Gillian Rayner and her father Harry Stanton
On the morning of September 4th 2010 there was a sudden jolt, the noise was loud and then the house shook. I leapt out of bed and went to my 90 year old dad’s bedroom, he was also wide awake. We stood in the hallway, neither of us thought of getting into a doorway or under a table. It was pitch black. Opening the door to step outside I went into six inches of thick slush. I looked with the torch and the drive was a river of dirty foamy water. It was a good job our house had high foundations.
Daylight arrived and the neighbours met in the road to make sure we were all okay. No power, water or phone. The sewer pipes were ruptured. The worst was not being able to contact family. That night we stayed with friends who lived near Rangiora, from here I could make contact with my brother in Marlborough and we arranged for Dad to go there. I returned home each day to clean up with my son Geoff and two teams of PD guys who were terrific.
During this time the Civil Defence provided water, food parcels, advice and hot meals. By Christmas Dd was home and on February 22nd 2011 it started all over again. Help to clear the property came by way of students this time. My wheelbarrow went with them round the area, returning home four weeks later.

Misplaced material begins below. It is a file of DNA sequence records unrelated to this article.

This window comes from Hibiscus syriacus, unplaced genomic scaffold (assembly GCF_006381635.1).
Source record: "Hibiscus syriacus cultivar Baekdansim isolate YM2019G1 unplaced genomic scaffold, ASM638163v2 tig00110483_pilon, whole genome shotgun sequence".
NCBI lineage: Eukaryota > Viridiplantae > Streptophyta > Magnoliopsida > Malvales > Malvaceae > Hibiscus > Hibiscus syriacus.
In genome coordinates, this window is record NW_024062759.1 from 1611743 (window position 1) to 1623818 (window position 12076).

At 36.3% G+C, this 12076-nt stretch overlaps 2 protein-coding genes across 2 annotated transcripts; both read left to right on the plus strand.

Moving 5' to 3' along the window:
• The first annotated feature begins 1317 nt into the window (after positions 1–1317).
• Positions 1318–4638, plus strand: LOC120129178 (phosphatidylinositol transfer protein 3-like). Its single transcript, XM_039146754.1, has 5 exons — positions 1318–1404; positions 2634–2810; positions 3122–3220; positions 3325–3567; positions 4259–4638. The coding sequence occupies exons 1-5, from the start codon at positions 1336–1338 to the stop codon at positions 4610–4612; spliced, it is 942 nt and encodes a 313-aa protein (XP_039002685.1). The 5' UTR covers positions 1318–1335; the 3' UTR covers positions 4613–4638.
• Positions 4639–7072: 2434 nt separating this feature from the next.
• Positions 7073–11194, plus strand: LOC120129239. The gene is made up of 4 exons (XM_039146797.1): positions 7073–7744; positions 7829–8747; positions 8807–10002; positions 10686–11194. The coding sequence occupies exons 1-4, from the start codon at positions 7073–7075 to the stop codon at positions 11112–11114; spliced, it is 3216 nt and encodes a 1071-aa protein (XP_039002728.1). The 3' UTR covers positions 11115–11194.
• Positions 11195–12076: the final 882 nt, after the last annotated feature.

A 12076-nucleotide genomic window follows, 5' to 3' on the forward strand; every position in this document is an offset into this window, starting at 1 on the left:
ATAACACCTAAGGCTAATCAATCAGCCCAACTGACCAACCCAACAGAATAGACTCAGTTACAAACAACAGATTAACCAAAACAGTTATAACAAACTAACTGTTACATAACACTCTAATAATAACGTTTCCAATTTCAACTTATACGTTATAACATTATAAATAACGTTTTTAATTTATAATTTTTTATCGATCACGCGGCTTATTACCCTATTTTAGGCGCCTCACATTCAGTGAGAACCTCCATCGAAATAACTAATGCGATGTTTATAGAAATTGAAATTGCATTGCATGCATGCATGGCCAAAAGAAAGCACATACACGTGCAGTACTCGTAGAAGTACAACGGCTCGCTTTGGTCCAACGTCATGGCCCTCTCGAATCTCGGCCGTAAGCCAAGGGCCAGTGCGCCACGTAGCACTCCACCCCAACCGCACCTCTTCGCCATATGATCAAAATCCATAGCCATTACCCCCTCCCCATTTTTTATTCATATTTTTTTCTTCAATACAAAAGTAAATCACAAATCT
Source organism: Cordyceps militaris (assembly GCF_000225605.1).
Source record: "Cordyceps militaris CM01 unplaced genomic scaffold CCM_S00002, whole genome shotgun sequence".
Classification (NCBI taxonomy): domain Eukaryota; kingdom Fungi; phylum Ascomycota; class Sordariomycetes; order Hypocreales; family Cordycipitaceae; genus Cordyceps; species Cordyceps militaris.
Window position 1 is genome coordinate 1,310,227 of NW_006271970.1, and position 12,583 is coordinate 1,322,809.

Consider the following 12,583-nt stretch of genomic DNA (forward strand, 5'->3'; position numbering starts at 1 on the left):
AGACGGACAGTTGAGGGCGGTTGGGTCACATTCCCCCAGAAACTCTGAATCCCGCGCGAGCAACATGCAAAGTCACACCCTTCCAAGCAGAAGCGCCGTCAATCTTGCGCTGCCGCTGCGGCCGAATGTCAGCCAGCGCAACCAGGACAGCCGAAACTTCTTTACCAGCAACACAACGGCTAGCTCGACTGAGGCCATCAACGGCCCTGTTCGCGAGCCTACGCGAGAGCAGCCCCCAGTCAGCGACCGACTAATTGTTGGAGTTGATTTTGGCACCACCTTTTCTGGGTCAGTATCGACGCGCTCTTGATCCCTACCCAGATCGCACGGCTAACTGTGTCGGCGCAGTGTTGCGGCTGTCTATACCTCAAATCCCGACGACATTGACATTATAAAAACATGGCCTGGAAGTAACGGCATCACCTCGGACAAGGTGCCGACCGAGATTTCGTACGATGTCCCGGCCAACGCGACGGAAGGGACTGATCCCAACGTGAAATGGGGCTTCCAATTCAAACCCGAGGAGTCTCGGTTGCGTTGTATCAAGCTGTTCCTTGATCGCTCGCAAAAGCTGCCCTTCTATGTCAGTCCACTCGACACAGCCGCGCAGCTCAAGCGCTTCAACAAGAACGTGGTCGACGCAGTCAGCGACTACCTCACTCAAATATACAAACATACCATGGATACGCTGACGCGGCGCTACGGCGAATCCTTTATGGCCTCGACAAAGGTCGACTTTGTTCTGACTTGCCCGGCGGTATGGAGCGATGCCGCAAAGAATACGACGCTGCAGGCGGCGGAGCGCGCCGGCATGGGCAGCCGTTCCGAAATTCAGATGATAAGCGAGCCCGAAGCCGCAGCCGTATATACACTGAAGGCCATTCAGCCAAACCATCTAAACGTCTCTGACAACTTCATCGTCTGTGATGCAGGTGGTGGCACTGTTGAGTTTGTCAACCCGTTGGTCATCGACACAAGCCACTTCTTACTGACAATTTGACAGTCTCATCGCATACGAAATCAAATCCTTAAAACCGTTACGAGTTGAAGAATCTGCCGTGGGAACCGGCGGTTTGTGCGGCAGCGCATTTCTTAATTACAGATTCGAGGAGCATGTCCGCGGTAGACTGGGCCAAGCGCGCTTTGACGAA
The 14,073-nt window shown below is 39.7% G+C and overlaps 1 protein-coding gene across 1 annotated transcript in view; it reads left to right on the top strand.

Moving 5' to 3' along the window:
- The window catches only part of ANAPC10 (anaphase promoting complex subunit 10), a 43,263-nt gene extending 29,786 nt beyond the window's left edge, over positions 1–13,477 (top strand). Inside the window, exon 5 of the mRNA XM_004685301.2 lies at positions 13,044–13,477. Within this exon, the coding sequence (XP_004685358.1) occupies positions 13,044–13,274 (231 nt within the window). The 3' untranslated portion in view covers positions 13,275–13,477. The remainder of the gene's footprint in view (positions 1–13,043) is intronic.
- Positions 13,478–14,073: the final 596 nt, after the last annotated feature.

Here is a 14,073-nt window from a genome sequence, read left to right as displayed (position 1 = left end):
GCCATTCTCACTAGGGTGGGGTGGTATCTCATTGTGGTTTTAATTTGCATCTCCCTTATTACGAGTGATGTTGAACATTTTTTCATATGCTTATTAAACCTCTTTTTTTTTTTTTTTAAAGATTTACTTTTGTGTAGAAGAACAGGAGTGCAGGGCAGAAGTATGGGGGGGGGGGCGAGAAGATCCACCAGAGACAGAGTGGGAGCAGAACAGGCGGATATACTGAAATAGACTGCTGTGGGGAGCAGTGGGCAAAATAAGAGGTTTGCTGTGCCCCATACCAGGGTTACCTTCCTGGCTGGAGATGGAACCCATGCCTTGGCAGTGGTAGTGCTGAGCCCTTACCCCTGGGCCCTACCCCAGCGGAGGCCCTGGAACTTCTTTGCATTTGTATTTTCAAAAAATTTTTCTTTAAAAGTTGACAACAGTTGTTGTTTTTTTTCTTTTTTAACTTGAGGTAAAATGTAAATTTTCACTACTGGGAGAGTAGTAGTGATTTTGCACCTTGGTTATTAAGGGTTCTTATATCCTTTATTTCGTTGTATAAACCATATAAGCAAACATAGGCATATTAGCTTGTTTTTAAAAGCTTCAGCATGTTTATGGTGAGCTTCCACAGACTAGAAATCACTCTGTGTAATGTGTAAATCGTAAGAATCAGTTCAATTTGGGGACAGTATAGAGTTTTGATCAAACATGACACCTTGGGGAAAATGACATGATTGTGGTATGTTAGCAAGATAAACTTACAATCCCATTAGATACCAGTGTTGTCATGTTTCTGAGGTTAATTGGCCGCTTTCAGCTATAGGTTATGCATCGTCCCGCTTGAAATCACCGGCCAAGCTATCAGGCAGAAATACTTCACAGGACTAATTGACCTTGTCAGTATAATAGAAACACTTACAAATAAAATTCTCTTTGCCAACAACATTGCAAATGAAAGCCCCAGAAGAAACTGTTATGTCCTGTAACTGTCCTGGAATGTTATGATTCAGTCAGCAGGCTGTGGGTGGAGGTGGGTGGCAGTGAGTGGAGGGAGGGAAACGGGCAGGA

On June 13th I was standing outside with a guy from Fletcher Construction when there was a roar and then the ground just took off along with our cars. We watched the house go berserk. Sadly it was time to move out. We were fortunate to get a lovely home to rent and moved in at the end of June.
I’d already had a meeting with my insurers after being paid out by EQC with regard to a rebuild, then the government Red Zoned our whole area. This was devastating; to lose my home of 30 years was bad enough, but then to learn I would also lose my section and lovely garden. I shed a lot of quiet tears.
Over the next couple of months I went back to my home and dug up my garden, split and potted plants, small shrubs, roses, fuchsias and garden structures. Everything that could be moved was taken out, over 200 pots and large bags.
When I bought the place I am in now there was no garden to speak of and the plants that came with me are all doing well in their new ‘beds’. I didn’t see my old house come down but I still go and look at my section and the trees that were spared.
My Journey was one I would not like to repeat, however, I was fortunate to have wonderful family and friends and a great neighbour to help me.Dad is still with me, he will be 94 this month and he prefers not to remember. My sister and her husband are among those still waiting – repair or rebuild? My heart goes out to those who are struggling to get their lives back on track.